This series has a dual purpose—to prove that southern gospel can stand on its own two feet next to some of the best artists mainstream music can offer, and to expose strictly southern gospel listeners to some music that might fall outside their regular rotation. So what better way to continue the column than by pairing up the most influential duo in country/rock-and-roll with arguably the most popular southern gospel artist at this time? Of course I have my opinion, but I’ll let you readers decide. One thing I will say is I consider it a compliment to both groups for me to compare each to the other. So, let the history lesson/rambling commence!
It’s hard to convey the impact of the Everly Brothers, but here’s one way to put it: Simon & Garfunkel probably wouldn’t exist without them. In fact, most rock acts that rely on harmony wouldn’t have developed the same way without them. True, their songs were essentially the 60s equivalent of Justin Bieber’s “Baby, Baby,” but then a lot of love songs are. What was distinctive about them was their sound. It was a blend you couldn’t possibly mistake for anyone else. Though their artistic lifespan was fairly short, they left an indelible mark on popular music, fusing sharp country vocals with a rock and roll beat. In some ways they were ahead of their time. And when they caught the ear of two young schoolmates in Queens, younger than the Everlys themselves in this early clip, they ignited a new flame. The influence is undeniable:
The groundwork is already there—not yet fully formed, a bit green and nasal, but very professional.
The Everlys polished their sound further through incessant practice and became very popular with young listeners, though even their upbeat songs had that country sting to them. Presley did country tongue in cheek, but this was less self-conscious and hence more biting. (Witness the irony of “Gone Gone Gone,” another cynical “done me wrong song” disguised as a dance number that kept teens obliviously rocking out on the floor.) But they could also tug heart-strings with the best of them on a tender ballad (see “Crying In the Rain” ). My favorite of the latter is this middle-aged TV appearance with Johnny Cash on “Silver-Haired Daddy.” You can tell the blend is richer, more assured, yet somehow the same. The slight mis-match in closing consonants and brief lyrics slip are the only indicators that this isn’t a pre-recorded vocal. It’s so simple, but the effortless perfection on display here just leaves me gobsmacked:
Here are two more favorites from their in-between years. Come to think of it, the Booth Brothers should really cover “Ebony Eyes.”
Unfortunately, private discord and shifting music styles caused the brothers to part ways before the decade was out. Ironically, their inter-personal squabbles have become almost as legendary as those of the iconic duo they inspired. Though humorously enough, Paul Simon coaxed them out of retirement in 2003, and all four musicians did a reunion tour together! The experience seems to have been a good one for all concerned.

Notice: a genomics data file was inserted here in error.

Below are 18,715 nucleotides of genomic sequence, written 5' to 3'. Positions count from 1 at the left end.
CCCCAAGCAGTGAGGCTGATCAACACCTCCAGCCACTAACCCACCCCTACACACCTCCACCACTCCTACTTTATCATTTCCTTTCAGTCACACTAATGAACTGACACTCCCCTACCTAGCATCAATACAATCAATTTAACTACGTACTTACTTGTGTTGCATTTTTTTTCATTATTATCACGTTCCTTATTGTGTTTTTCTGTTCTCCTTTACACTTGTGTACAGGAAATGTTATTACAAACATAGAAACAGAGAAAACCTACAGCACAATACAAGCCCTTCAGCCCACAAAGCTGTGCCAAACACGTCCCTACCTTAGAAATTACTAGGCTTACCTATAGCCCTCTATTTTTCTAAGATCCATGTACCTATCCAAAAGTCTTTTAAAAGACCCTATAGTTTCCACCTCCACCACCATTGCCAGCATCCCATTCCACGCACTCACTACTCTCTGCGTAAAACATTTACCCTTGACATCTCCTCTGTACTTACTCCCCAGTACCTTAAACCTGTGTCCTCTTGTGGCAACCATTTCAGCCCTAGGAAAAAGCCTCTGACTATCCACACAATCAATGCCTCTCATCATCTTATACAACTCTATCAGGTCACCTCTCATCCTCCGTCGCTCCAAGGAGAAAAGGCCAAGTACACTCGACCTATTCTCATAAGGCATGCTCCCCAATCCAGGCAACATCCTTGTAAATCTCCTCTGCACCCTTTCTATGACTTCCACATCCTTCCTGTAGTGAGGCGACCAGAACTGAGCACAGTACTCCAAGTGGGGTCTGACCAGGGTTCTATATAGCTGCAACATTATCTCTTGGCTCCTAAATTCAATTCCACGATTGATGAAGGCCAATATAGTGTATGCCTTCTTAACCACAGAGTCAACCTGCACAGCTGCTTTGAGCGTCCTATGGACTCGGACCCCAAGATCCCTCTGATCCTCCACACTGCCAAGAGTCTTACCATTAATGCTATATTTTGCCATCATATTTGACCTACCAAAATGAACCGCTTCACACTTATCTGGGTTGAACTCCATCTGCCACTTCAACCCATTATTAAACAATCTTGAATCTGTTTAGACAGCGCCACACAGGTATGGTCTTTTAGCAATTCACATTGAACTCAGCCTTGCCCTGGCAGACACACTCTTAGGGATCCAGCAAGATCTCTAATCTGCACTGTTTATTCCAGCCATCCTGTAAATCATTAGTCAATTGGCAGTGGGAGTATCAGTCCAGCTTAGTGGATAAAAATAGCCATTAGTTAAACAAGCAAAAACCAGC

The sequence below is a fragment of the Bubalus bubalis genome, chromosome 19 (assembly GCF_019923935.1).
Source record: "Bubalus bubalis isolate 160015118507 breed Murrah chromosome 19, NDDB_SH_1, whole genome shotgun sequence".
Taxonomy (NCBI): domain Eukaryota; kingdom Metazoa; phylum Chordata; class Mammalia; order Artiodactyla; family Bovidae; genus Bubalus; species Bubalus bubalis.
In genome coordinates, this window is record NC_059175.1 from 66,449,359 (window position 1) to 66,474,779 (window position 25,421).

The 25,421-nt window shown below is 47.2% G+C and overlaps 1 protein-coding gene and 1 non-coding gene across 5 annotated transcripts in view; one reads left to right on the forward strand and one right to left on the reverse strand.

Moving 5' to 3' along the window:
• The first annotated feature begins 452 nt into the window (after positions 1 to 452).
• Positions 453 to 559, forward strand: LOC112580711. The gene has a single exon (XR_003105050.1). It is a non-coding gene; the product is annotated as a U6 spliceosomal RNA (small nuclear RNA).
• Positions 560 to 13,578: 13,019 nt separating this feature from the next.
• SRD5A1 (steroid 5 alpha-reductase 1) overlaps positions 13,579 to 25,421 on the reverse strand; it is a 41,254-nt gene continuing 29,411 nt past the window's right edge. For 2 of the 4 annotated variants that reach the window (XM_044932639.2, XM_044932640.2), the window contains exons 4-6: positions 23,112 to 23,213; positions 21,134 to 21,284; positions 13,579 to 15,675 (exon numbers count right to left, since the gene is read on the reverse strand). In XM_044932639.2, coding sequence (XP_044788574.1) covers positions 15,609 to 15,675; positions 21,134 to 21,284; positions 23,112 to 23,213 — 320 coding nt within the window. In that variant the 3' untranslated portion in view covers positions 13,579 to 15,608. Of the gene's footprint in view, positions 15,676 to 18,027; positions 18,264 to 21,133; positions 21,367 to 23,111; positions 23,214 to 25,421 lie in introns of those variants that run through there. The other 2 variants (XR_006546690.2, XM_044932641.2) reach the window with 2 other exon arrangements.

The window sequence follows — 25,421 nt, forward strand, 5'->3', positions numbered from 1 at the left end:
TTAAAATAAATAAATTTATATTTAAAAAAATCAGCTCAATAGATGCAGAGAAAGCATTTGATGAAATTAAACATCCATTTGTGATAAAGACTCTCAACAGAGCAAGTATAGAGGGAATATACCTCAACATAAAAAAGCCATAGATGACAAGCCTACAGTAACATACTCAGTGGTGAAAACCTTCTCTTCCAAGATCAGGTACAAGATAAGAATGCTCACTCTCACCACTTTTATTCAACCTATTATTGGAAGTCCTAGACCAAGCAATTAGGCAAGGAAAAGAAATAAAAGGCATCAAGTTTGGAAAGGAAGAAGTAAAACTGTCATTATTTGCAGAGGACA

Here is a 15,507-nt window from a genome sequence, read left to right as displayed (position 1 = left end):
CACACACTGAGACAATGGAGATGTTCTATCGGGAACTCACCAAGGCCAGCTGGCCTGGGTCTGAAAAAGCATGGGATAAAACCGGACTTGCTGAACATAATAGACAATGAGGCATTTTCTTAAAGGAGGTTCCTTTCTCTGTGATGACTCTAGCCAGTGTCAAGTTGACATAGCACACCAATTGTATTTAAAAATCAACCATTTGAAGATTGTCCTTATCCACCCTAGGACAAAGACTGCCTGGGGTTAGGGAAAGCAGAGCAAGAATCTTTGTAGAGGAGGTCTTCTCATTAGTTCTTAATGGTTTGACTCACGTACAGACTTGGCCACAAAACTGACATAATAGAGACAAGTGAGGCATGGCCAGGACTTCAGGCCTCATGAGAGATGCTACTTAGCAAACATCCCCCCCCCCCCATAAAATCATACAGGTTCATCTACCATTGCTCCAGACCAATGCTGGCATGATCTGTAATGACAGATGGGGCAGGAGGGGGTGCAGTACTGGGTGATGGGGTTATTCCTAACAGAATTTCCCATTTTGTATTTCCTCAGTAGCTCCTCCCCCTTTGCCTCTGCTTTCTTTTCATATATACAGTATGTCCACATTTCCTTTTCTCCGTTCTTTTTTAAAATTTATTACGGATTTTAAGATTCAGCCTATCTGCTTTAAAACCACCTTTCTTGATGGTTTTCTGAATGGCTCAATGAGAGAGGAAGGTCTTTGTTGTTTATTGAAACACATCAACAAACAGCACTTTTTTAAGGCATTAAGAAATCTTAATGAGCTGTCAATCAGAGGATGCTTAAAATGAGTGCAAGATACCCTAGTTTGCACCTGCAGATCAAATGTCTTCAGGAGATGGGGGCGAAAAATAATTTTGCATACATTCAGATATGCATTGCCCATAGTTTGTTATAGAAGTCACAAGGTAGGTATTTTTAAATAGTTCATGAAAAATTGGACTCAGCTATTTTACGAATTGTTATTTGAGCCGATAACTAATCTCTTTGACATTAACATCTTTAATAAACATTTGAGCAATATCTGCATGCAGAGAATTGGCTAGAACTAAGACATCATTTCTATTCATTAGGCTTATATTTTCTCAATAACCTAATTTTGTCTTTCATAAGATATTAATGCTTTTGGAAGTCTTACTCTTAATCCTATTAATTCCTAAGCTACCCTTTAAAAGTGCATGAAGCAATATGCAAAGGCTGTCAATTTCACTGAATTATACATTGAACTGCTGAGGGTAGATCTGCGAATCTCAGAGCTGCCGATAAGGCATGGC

Now the Booth Brothers don’t need much introduction to regular readers, but for any newbies who are perchance not familiar with them, here’s a thumbnail sketch: The Booth Brothers are currently composed of two actual brothers and a “third wheel” (Jim Brady) who blends like one. Harmony runs in the Booth family. In fact, the original lineup consisted of brothers Michael, Ronnie, and their father Ron Sr., who sang with a quartet called the Rebels. Although current tenor Michael Booth is the group’s front-man today, he used to be afraid to sing at all and learned gradually how to harmonize from the ground up. It’s a testament to his talent and work ethic that he now blends so effortlessly with the others.
The Booth Brothers’ sound is tight, gorgeous and tremendously easy on the ears without being saccharine. The easy warmth of their vocals, combined with their personal likability, have been two key factors in their success. Getting picked up by Bill Gaither probably also helped. A little. Stylistically I would classify them as straight-forward country/gospel, but early recordings also show some rockabilly influences, and baritone Jim Brady now brings a light pop touch to the group. In the old days, papa sang tenor while Michael sang baritone. Check out this vintage clip of “What a Happy Day.”
One of my favorite country numbers of theirs is this cover of “If We Never Meet Again.” In fact, this was one of the very first Booth Brothers songs I ever heard:
The number “I’m Going Back” is one of the more challenging harmonies they’ve tackled, but they rise to the challenge seemingly without trying.
However, the ballad form brings out their very best. These two examples need no introductions:
Okay, it’s getting late so now I yield the floor to you. Assuming you made it through all my ramblings, leave your thoughts in the comments!